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Re: GR Proposal 2: Declassification of -private

On Fri, Nov 18, 2005 at 04:09:58PM +1000, Anthony Towns wrote:
>Okay, incorporating Manoj's proposed changes, and some other ideas:
>On Tue, Nov 15, 2005 at 12:08:15PM +1000, Anthony Towns wrote:
>>One of the issues Debian often stands for is transparency and openness
>>-- indeed, the openness of our bug tracking system is codified in the
>>Social Contract's statement "We will not hide problems". However, one
>>particular area of significance within the project is not open at all:
>>the debian-private mailing list.
>>This list has hosted a number of significant discussions over the years,
>>including most of the discussion inspiring the original statement
>>of Debian's Social Contract and the Debian Free Software Guidelines,
>>the reinvetion of the new-maintainer process, debate on the qmail to
>>exim/postfix transition for Debian mail servers and more. This trend
>>continues today, with the six months just past have averaged around 190
>>posts per month.
>>Especially given Debian is the focus of academic work (such as Biella
>>Coleman's paper), and has inspired other groups to emulate our commitment
>>to free software and our community (GenToo, Wikipedia, the Open Directory
>>Project and OpenSolaris), we should make our discussions on issues like
>>these and the reasoning behind the solutions we adopt accessible to the
>>rest of humanity.
>>I think the easiest way to do that is to adopt an approach similar to that
>>of governments that deal with classified documents; that is by setting a
>>specific time after which -private posts will be required to be considered
>>for declassification (ie, publication) and redacting only those posts (or
>>portions of posts) for which there's still a good reason to keep private.
>Thus, I propose that the Debian project resolve that:
>In accordance with principles of openness and transparency, Debian will
>seek to declassify and publish posts of historical or ongoing significance
>made to the Debian Private Mailing List.
>This process will be undertaken under the following constraints:
>  * The Debian Project Leader will delegate one or more volunteers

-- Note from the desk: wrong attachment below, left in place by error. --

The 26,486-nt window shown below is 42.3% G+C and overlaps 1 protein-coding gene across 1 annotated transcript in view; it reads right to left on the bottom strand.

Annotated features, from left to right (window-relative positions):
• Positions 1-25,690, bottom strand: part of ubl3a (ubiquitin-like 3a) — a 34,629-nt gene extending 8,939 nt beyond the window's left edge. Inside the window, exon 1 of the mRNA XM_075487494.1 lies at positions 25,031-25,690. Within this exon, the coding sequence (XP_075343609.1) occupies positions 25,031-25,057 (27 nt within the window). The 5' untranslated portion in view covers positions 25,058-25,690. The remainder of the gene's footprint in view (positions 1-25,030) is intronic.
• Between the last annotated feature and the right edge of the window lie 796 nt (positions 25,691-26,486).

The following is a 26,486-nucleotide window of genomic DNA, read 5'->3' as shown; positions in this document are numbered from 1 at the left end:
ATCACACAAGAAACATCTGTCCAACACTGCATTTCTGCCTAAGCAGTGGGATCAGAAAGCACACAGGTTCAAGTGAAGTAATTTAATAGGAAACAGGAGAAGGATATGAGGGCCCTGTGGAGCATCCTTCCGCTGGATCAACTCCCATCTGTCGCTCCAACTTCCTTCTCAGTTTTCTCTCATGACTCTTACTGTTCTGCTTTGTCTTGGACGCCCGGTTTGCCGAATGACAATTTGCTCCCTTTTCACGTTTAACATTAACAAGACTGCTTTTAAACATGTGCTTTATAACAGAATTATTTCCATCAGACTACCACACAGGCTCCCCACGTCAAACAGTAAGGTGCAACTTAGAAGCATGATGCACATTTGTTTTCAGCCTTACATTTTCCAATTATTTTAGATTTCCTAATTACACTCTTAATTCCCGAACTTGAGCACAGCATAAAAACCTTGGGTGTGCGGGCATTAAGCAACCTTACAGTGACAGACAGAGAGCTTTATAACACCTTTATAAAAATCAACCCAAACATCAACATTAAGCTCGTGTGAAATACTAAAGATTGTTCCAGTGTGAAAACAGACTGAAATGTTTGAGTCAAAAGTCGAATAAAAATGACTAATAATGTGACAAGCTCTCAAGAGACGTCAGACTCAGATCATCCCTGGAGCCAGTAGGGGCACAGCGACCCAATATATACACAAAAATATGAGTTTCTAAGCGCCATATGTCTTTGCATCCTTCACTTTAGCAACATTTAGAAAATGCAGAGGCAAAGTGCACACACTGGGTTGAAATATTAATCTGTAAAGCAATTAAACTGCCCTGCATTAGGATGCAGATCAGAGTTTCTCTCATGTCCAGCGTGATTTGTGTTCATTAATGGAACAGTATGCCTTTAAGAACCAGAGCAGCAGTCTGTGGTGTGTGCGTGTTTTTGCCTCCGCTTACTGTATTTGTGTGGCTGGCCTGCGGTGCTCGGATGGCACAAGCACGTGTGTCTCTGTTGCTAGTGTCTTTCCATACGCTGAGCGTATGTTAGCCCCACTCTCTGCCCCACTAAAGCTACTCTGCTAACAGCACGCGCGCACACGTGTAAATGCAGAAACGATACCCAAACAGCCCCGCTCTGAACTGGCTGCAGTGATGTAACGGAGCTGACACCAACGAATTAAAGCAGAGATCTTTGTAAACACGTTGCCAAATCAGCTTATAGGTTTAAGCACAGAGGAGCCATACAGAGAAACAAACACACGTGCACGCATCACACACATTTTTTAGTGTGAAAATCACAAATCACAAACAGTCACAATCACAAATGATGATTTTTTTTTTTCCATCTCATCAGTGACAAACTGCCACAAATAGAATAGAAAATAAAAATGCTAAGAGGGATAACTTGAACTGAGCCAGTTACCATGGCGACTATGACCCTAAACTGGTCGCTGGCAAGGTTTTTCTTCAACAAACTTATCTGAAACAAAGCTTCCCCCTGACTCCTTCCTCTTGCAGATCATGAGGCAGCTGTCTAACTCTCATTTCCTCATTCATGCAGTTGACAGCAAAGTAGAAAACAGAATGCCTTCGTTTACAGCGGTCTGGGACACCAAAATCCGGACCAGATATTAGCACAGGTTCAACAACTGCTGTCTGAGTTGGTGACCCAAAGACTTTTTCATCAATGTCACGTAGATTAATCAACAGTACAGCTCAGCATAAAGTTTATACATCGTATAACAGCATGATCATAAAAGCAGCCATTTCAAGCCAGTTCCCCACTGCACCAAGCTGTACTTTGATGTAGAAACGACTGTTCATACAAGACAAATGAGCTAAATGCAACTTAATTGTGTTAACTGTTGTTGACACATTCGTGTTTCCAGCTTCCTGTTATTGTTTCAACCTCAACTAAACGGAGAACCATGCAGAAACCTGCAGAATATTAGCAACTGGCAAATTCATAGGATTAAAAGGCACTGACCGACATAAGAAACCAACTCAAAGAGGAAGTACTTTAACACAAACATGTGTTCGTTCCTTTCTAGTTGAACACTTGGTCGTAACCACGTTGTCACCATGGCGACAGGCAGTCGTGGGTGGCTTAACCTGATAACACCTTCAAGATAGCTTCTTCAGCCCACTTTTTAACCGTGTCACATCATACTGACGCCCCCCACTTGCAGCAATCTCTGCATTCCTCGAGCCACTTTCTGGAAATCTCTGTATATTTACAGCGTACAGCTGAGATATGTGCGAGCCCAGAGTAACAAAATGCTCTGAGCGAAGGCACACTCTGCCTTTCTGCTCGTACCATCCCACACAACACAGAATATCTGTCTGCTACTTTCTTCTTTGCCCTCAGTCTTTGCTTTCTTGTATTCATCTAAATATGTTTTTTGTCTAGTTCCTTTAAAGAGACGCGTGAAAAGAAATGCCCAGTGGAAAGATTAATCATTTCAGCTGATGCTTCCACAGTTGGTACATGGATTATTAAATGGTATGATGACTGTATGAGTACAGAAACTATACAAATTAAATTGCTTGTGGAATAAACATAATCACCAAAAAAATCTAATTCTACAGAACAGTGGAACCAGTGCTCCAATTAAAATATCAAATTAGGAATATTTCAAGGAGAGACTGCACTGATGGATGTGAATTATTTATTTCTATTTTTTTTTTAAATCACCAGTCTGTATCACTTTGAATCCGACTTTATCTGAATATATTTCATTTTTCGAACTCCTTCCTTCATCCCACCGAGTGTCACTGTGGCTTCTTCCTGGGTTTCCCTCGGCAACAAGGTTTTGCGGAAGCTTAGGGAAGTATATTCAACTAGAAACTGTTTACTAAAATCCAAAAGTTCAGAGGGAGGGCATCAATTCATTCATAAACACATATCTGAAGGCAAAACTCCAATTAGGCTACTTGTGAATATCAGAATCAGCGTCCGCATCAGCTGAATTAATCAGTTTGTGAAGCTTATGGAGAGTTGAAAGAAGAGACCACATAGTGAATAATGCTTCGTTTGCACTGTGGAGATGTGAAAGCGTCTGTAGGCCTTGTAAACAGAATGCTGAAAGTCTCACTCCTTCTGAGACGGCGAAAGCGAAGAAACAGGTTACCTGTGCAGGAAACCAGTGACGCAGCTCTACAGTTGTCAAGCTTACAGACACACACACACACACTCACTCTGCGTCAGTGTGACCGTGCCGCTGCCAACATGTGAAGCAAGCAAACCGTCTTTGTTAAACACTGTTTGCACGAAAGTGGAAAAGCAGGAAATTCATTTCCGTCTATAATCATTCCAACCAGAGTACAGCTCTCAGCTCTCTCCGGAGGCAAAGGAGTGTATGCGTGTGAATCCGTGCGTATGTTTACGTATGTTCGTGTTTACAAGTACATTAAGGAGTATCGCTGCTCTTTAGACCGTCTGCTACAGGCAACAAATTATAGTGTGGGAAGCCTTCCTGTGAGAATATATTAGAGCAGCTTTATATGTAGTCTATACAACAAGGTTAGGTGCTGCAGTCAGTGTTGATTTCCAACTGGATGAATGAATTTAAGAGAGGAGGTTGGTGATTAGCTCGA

>    to form the "debian-private declassification team".
>  * The team will automatically declassify and publish posts made to
>    that list that are three or more years old, with the following
>    exceptions:
>    - the author and other individuals quoted in messages being reviewed
>      will be contacted, and allowed between four and eight weeks
>      to comment;
>    - posts that reveal financial information about individuals or
>      organisations other than Debian, will have that information
>      removed;
>    - requests by the author of a post for that post not to be published
>      will be honoured;
>    - posts of no historical or other relevance, such as vacation
>      announcements, or posts that have no content after personal
>      information is removed, will not be published, unless the author
>      requests they be published;
>    - comments by others who would be affected by the publication of
>      the post will also be taken into account by the declassification
>      team;
>    - the list of posts to be declassified will be made available to
>      developers two weeks before publication, so that the decisions
>      of the team may be overruled by the developer body by General
>      Resolution, if necessary -- in the event such a resolution is
>      introduced (ie, proposed and sponsored), the declassification
>      and publication of messages specified by the resolution will be
>      deferred until the resolution has been voted on.
>>According to the interweb, classified US government documents relating
>>to national security have to be released after at most ten years (unless
>>there're particular reasons to extend that); the oldest mail in the
>>-private archives turns ten on January 21st next year. I don't want to
>>see Debian be more secretive than the US military industrial complex :)
>>And beyond that, there really are a lot of good ideas stuck in the
>>-private archives that it'd be nice to be able to refer to properly.
>The changes since the original:
>   - authors have a veto over publication (Manoj's changes)
>   - people quoted in messages rather than other recipients should be
>     contacted
>   - security problems don't get special treatment; they can be vetoed
>     by the post's author though
>   - specific details for overriding the team's decisions by the
>     developers
>Seconds so far:
>   Don Armstrong (original or Manoj's changes)
>   Joey Hess (original only, no comment on Manoj's changes)
>   Wouter Verhelst (Manoj's changes, no comment on original)
>   Bas Zoetekouw (Manoj's changes, no comment on original)
>   Daniel Ruoso (original preferred over Manoj's changes)
>Five's enough to second a proposal, but only if they all second the same
>one :)
>>Comments, suggestions and seconds appreciated.

I second this proposal, "GR Proposal 2: Declassification of -private".


Aníbal Monsalve Salazar
 .''`. Debian GNU/Linux
: :' : Free Operating System
`. `'  http://debian.org/
  `-   http://v7w.com/anibal

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